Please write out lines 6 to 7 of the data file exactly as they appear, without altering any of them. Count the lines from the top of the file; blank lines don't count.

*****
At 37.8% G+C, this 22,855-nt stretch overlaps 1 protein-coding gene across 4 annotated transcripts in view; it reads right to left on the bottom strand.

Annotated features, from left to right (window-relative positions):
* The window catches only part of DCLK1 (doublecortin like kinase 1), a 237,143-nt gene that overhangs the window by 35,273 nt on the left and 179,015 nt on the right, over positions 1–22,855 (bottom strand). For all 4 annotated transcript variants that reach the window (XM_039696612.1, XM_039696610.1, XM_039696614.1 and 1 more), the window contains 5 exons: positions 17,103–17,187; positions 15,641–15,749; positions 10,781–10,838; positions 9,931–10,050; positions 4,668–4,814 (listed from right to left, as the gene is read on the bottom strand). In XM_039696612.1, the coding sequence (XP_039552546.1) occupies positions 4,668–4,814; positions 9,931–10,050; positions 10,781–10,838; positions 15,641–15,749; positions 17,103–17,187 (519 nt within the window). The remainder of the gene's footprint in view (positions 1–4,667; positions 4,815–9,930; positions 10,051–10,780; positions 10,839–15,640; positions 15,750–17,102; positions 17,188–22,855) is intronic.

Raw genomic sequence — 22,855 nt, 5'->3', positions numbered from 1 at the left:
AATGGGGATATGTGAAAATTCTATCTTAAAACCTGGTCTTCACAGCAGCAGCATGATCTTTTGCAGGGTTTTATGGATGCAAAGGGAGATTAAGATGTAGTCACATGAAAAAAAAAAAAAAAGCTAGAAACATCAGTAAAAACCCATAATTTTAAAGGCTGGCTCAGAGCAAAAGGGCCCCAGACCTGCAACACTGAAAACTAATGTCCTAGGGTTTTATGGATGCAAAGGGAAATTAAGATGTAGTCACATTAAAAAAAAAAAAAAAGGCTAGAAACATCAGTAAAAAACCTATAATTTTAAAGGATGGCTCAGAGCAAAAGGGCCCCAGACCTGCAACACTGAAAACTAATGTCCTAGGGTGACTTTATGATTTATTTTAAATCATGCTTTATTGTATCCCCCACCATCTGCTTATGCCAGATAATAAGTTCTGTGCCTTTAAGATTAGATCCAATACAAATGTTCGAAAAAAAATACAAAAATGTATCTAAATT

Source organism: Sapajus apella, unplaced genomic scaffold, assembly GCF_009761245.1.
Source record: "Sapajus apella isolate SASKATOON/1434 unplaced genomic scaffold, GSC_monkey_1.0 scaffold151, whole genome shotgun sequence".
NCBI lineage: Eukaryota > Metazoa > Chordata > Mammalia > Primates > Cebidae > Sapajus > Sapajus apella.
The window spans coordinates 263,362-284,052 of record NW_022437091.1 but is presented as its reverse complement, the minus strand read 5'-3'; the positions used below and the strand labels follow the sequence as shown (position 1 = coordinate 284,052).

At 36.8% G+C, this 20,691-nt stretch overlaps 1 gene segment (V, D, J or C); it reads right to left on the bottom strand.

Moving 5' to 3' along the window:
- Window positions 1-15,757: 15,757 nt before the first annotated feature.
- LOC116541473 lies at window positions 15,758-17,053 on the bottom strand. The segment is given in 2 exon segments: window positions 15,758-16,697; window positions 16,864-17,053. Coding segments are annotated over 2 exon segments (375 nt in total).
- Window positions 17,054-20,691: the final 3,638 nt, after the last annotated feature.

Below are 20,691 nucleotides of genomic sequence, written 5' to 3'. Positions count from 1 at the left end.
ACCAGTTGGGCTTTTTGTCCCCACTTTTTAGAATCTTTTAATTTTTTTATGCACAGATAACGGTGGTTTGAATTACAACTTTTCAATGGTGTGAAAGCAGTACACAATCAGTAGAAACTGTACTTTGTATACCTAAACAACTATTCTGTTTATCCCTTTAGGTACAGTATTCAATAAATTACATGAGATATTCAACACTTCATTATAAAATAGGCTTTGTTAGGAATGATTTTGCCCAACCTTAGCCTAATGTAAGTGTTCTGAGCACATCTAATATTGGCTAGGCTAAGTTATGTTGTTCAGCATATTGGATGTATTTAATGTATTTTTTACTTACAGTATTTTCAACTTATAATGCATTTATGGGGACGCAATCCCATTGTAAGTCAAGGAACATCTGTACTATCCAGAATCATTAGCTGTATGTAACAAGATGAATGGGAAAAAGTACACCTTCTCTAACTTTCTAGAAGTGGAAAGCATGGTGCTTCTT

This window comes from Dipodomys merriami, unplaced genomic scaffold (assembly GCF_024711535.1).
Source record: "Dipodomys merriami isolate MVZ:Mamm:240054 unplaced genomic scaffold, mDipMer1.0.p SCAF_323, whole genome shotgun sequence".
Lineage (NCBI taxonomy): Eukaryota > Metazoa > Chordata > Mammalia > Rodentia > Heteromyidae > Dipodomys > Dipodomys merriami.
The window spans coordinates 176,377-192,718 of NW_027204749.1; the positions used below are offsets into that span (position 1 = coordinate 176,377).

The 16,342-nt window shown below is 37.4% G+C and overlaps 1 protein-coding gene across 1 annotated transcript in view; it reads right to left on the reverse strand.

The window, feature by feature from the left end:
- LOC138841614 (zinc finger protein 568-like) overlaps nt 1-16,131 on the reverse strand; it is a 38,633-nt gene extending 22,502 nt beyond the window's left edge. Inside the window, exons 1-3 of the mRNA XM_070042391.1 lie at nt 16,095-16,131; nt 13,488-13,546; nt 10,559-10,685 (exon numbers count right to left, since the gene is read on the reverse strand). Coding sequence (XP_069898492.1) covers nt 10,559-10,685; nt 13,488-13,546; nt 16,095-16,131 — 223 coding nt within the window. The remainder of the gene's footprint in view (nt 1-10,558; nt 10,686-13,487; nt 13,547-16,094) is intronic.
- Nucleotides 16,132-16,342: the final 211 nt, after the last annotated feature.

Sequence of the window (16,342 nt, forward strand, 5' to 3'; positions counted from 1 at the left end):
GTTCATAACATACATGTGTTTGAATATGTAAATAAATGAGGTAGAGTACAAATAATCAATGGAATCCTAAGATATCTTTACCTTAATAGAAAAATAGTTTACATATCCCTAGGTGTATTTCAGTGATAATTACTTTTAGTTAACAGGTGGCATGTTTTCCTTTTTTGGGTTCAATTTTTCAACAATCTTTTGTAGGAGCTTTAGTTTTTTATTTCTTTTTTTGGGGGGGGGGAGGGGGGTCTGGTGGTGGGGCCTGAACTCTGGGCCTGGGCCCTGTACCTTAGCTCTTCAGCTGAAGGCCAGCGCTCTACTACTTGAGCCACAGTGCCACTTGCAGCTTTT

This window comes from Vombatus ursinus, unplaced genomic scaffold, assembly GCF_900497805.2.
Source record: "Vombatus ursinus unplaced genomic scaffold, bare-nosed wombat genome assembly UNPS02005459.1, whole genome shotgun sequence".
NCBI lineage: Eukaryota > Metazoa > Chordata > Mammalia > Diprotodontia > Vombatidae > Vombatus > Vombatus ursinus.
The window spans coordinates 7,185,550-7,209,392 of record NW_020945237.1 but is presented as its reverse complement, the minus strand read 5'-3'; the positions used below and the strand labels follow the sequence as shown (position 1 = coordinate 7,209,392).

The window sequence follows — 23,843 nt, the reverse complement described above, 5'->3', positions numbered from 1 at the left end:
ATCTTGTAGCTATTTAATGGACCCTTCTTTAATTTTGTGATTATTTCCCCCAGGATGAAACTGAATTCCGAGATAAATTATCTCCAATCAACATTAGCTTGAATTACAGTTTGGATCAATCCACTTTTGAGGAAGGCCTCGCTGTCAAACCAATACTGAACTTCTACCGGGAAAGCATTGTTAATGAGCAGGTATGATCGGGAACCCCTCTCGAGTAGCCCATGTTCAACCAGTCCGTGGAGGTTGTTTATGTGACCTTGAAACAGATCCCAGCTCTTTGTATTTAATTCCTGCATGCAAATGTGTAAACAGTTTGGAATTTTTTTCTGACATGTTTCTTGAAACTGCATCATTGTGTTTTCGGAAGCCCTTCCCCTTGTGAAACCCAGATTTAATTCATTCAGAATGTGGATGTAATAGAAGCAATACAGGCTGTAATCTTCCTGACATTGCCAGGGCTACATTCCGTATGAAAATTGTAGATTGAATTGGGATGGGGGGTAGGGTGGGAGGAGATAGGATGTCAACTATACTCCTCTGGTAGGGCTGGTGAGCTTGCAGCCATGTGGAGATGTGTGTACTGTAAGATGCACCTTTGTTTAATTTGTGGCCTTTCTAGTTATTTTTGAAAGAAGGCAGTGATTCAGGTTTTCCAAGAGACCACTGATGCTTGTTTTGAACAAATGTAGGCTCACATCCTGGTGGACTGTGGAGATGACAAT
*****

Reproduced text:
Source organism: Sapajus apella, unplaced genomic scaffold, assembly GCF_009761245.1.
Source record: "Sapajus apella isolate SASKATOON/1434 unplaced genomic scaffold, GSC_monkey_1.0 scaffold151, whole genome shotgun sequence".